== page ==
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talenti jars + face cream



It’s funny how you can go for months just catching glimpses of grief. Glimmers. A little remembrance here, a little missing her there.


And just when you start to think this is how it’s gonna be now, something sparks. And it rushes through you like wildfire. That fast. That hot. That ferocious and furious and all consuming.


I was reading a book the other day. A treat to myself, a slow morning to just read that turns into one more hour and one more hour and before you know it, late afternoon sun turns to dusk, and you’ve just spent the whole day just reading.


One of the characters, a tired and overworked and overwhelmed mom of the 80’s. It was just too on-the-nose not to have flashbacks of my own tired and overworked and overwhelmed mom of the 80’s.


I found myself less and less interested in the murder mystery that was unfolding. What I was craving were those little vignettes of mom. Brief. Fleeting. Not even the point. A supporting character at best.


As I read, I saw my hands holding the paperback open. I’ve recently started painting my nails again. I had given up for years. What’s the point when I’m so hard in my hands they just immediately chip? But I’ve returned to it nonetheless, so at least  for now, my hands are adorned with longish, freshly lacquered nails. They don’t even look like my hands. They look like my mom’s. Not quite as pretty. But almost.


The mom in the book is close to her sister. As my mom was close to hers. And as this fictional sister dynamic played out, all mannerisms, knowing looks, and things that don’t need to be said, I wondered what it would have been like, to know my mom, not as my mom, but as, I don’t know, not as a sister necessarily, just something else. I wondered if there was a stage in our relationship we would have gotten to, just around the corner from where we were, that would have felt different somehow.


I get up for a snack. Granola. With fruit and nuts. Old pecans from my mom’s fridge. When she died, nearly 3 years ago, and we went through the house, I grabbed stuff that made sense - jewelry, photos, paperwork - and stuff that didn’t - frozen pecans in old Talenti jars.


My mom collected old Talenti jars. Talenti was a brand of gelato she liked. The jars, plastic ones with screwtop lids that she liked to save for craft projects. She would spray paint the jars, adorn them with jute, and use them as planters for her succulents. When I came over for Sunday night dinner, she’d show me her creations with such pride. I’d ooh and I’d aw. She’d explain her process step by step, even though it was quite obvious, and inevitably she’d send me home with a few.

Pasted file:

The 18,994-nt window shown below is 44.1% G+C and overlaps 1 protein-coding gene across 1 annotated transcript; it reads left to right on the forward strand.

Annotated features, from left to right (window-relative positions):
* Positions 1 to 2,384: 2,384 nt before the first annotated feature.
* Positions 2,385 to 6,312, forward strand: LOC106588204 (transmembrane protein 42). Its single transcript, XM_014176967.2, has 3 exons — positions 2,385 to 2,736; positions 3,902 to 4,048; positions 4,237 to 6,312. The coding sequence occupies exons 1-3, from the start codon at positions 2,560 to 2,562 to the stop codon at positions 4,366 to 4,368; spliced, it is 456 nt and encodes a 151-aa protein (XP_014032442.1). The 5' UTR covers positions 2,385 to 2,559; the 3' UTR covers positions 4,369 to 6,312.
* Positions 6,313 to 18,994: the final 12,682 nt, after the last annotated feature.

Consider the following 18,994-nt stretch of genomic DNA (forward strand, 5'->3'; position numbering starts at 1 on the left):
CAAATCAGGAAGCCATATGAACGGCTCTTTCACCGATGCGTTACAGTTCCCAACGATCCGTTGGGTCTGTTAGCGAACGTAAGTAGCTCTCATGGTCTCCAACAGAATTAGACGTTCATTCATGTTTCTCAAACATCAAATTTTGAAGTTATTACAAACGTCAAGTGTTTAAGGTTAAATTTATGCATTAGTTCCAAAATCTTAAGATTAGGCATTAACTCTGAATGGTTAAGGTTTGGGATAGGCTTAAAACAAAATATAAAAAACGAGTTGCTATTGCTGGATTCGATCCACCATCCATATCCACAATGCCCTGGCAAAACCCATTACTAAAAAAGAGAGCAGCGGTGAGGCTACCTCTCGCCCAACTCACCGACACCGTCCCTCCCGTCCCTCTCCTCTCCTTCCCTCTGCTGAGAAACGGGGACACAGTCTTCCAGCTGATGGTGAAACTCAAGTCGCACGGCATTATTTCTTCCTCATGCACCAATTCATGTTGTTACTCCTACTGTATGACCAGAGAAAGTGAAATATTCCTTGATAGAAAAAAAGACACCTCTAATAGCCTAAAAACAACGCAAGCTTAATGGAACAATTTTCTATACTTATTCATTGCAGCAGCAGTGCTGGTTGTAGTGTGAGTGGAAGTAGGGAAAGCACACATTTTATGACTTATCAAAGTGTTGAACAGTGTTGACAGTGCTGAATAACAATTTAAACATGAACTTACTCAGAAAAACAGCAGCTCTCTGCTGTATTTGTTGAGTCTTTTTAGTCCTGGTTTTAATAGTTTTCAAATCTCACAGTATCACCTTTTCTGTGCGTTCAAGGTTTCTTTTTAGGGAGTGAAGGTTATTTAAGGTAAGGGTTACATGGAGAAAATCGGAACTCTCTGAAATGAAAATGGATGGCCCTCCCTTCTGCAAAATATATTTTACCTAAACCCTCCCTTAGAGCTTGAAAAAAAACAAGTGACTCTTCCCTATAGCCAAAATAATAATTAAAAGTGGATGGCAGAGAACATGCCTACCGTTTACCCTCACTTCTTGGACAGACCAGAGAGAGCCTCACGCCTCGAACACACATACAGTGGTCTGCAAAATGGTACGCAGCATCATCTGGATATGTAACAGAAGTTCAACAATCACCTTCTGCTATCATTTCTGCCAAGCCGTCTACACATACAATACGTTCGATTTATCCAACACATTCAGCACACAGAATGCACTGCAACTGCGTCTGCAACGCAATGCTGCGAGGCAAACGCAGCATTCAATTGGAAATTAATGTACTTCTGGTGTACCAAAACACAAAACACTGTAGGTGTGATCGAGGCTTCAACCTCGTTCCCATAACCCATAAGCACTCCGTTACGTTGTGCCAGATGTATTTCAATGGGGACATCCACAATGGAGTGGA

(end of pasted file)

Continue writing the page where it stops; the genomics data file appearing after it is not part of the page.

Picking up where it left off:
So I pour out the last few nuts onto my cereal, convincing myself that 3 year old pecans are probably fine. I consider googling the shelf life of nuts, but then don’t, knowing it doesn’t matter, I’m gonna eat them anyway. I put the empty Talenti jar in the dishwasher. That these are the last of my mom’s pecans feels simultaneously deeply significant and also completely inconsequential.


I return my attention to the book. There is an injury. A broken bone. And strangely I can’t remember if I’ve ever broken anything. I think I sprained my arm once. But somehow I remember a cast? But I may just be remembering other people’s casts. And it occurs to me the one person who would know for certain, the keeper of such things, my mom, isn’t here to ask.


And it goes on like this. Flashes of old sweatshirts and VHS tapes and cigarette smoke and lipstick and holiday wreaths.


And I am buried under nostalgia and the ‘what does it all mean’ and the ‘missing her’ of it all. Mostly the missing her. Searingly so.


Later that night, as I put myself to bed, alone, husband out of town, I will contemplate face lotion. Another strange thing I took. Her face lotion. Nothing fancy. Just some drug store brand I’ve never heard of. But I didn’t want it to go to waste. And the first time I used it, I realized it smelled like her. So now I use it sparingly. Only once in awhile, on a special occasion, when I want to feel close to her.


I wonder if tonight is one of those special nights. I don’t have much left. And somehow this feels far more precious than the nuts.


I imagine aestheticians everywhere gasping in horror as I carefully apply 3 year old drug store face lotion to my skin. But I do it anyway.


And that’s how it is, I guess. Some days are glimmers. Some days are wildfire.



  • Dawn, I really enjoyed reading this. Your writing is captivating and it leaves me wanting more. Thanks for sharing this with us- It brought back old memories when you said, “ Flashes of old sweatshirts and VHS tapes and cigarette smoke and lipstick and holiday wreaths.”. So my mom and I in the 80’s. Xoxo

    Sherri Verducci
  • Oh Dawn. I truly feel the emotion in this piece of writing. My mom lives in Florida. She’s 84. I’ve been balancing her mortality with the awkward, unsatisfying relationship I have with her now. She’s rude, abrupt, and lacks compassion. I’ve had dreams of spending these last years of her life reminiscing and sharing the family history she’s carried all these years. It’s not that. My last trip down was dreadful and I felt as though I said my final goodbye to her. I know her health is deteriorating and she’s in constant pain. It’s very emotionally stressful on me.

    So reading this, seeing how you’ve processed grief, and healing your mother wound has truly helped comfort me in preparation of the inevitable. Your words bring great meaning. Thank you. I’m so grateful to know you!

    Patty Muenks

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